QNX on the web

Hi

Is that possible/reasonable to use QNX6 as a web site core OS?
Is there any good software like Apache, PHP, Perl etc.?
Any mailers (POP3/IMAP4) available?

Do you know any sites running QNX ?

Does QSSL runs its site on QNX ?

Pete DiMarco wrote:

generalization

General purpose OSes are designed to squeeze as much
throughput out of a CPU as possible. They can use heuristic
scheduling algorithms to juggle processes in a manner that
helps keep the CPU busy. A little starvation here and there is
acceptible if the overall number of transactions processed
is high. On the other hand, hard RTOSes sacrifice CPU cycles
to guarantee minimal latency for high priority processes.

/generalization

I hope I haven’t stepped on anybody’s toes… this post isn’t
meant to be a troll. If I’m in error, I look forward to reading
your corrections.

Sounds like a reasonable generalization to me. Use the tool
for what it’s designed for (or does well). I don’t suggest
that people do HRT with Linux, I don’t suggest people run
business applications on QNX.

Rennie

Dmitri Ivanov <ivdal@yahoo.com> wrote:

Do you know any sites running QNX ?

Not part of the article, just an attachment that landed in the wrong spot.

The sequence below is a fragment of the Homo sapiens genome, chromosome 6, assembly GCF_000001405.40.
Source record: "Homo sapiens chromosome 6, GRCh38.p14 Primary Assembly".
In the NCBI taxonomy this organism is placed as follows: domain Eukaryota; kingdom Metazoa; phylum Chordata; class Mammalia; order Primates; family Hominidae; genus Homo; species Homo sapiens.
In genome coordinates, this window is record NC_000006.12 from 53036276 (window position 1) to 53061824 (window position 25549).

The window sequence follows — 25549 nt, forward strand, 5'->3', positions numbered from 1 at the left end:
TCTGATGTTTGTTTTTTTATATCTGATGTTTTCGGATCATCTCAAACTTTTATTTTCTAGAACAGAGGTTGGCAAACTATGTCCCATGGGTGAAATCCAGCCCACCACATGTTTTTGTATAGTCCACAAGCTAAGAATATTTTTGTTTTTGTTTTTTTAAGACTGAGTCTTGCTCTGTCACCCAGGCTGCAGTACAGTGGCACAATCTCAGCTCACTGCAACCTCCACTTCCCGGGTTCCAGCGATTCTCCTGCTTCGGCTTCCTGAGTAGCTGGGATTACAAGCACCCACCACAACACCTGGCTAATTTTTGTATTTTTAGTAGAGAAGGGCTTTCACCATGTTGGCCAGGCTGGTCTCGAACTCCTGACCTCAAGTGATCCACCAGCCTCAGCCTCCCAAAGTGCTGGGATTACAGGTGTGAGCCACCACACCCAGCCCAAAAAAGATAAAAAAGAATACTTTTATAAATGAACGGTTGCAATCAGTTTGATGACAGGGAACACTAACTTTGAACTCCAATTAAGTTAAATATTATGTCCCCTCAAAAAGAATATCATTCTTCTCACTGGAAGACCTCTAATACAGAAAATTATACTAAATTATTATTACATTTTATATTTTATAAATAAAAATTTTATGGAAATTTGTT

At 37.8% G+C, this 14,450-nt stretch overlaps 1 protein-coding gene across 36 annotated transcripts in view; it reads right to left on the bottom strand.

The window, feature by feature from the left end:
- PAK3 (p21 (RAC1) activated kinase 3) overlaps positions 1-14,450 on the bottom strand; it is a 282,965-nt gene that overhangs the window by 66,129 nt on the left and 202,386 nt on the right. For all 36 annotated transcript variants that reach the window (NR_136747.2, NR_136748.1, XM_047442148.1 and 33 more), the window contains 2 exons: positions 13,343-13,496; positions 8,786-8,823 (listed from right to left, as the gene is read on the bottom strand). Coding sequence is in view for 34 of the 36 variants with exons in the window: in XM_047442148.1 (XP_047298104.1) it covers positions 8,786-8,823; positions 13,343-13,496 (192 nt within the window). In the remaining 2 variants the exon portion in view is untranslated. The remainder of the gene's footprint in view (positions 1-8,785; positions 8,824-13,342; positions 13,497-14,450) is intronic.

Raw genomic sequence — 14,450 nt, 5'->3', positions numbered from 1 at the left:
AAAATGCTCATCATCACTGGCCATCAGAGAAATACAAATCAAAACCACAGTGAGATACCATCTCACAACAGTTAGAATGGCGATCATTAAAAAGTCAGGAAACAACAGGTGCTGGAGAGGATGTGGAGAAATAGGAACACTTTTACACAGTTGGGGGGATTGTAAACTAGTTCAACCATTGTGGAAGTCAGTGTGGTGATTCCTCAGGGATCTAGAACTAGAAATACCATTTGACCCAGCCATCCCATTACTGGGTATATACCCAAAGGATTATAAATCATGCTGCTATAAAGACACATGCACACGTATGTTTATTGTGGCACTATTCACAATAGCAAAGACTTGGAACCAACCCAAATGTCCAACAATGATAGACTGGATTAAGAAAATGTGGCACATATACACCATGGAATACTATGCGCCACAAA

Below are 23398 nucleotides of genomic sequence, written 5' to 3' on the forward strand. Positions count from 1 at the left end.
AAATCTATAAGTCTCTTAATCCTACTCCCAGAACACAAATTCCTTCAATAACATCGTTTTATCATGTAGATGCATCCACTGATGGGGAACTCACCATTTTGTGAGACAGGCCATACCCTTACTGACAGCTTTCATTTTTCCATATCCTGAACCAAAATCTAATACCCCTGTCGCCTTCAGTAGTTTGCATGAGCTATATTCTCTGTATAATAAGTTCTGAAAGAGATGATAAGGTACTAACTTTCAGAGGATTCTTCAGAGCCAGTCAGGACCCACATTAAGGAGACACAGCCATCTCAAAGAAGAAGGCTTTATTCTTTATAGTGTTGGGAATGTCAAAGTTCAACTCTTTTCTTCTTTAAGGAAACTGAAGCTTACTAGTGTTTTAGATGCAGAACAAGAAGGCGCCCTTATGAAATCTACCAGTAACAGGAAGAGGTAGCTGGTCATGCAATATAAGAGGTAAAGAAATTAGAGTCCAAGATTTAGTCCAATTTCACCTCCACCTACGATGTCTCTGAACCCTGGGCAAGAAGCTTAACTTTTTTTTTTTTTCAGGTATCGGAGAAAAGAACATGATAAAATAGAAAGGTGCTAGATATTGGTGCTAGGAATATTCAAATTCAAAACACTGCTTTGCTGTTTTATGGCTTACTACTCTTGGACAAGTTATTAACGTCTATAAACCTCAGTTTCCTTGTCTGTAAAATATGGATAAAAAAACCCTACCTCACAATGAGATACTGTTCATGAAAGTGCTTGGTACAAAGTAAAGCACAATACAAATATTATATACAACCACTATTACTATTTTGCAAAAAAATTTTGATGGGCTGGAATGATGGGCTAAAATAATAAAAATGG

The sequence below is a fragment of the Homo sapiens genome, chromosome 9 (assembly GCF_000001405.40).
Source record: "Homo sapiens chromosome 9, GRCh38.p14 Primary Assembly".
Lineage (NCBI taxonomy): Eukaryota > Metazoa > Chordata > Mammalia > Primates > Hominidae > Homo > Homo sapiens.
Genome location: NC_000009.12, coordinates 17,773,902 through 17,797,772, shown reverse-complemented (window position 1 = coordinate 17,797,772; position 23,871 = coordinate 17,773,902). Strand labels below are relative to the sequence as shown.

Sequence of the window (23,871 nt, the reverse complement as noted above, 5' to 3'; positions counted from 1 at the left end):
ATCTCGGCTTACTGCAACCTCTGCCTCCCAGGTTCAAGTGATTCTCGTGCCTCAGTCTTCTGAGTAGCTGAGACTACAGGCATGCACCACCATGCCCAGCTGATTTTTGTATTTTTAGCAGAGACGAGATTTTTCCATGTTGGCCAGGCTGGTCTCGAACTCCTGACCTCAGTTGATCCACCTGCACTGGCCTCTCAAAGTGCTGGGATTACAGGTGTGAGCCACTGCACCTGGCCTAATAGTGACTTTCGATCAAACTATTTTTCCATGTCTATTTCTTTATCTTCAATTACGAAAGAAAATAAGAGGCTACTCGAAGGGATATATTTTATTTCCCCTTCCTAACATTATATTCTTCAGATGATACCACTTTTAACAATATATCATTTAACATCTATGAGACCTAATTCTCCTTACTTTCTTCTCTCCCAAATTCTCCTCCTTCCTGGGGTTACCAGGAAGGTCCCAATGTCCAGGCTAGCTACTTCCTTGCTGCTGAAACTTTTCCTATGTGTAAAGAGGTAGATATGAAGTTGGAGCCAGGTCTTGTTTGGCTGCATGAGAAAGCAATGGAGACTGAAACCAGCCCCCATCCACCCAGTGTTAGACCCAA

QNX Zone (http://www.qnxzone.com) runs 100% on QNX.

We are currently running QNX 6.2 NC, PostgreSQL, Apache,
PHP, MySQL, and vBulletin software.

Cheers,
Camz.

Previously, Dmitri Ivanov wrote in comp.os.qnx:

Hi

Is that possible/reasonable to use QNX6 as a web site core OS?
Is there any good software like Apache, PHP, Perl etc.?
Any mailers (POP3/IMAP4) available?

QNX is a great RTOS, and due to it being POSIX-compliant
there’s a lot of great software that will run on it. QNX also
has a fairly small foot-print, so it would make a good OS for
an embedded web server. However, web servers do not require
hard realtime performance (I doubt that anything that runs over
TCP/IP can be hard realtime). For an ordinary web server with
plenty of computing resources it might be more reasonable for
you to use *BSD or Linux because…

General purpose OSes are designed to squeeze as much
throughput out of a CPU as possible. They can use heuristic
scheduling algorithms to juggle processes in a manner that
helps keep the CPU busy. A little starvation here and there is
acceptible if the overall number of transactions processed
is high. On the other hand, hard RTOSes sacrifice CPU cycles
to guarantee minimal latency for high priority processes.

I hope I haven’t stepped on anybody’s toes… this post isn’t
meant to be a troll. If I’m in error, I look forward to reading
your corrections.

  • PDM


    PS- This posting was written on a system running QNX4.



    Pete DiMarco | Email: peted AT ifspurity DOT com
    Staff Software Engineer | Web: www.ifspurity.com
    Integrated Flow Systems | AIM: gregthebunny42
    250 Technology Circle | Tel: 831-440-1700 x139
    Scotts Valley, CA 95066 | FAX: 831-440-9700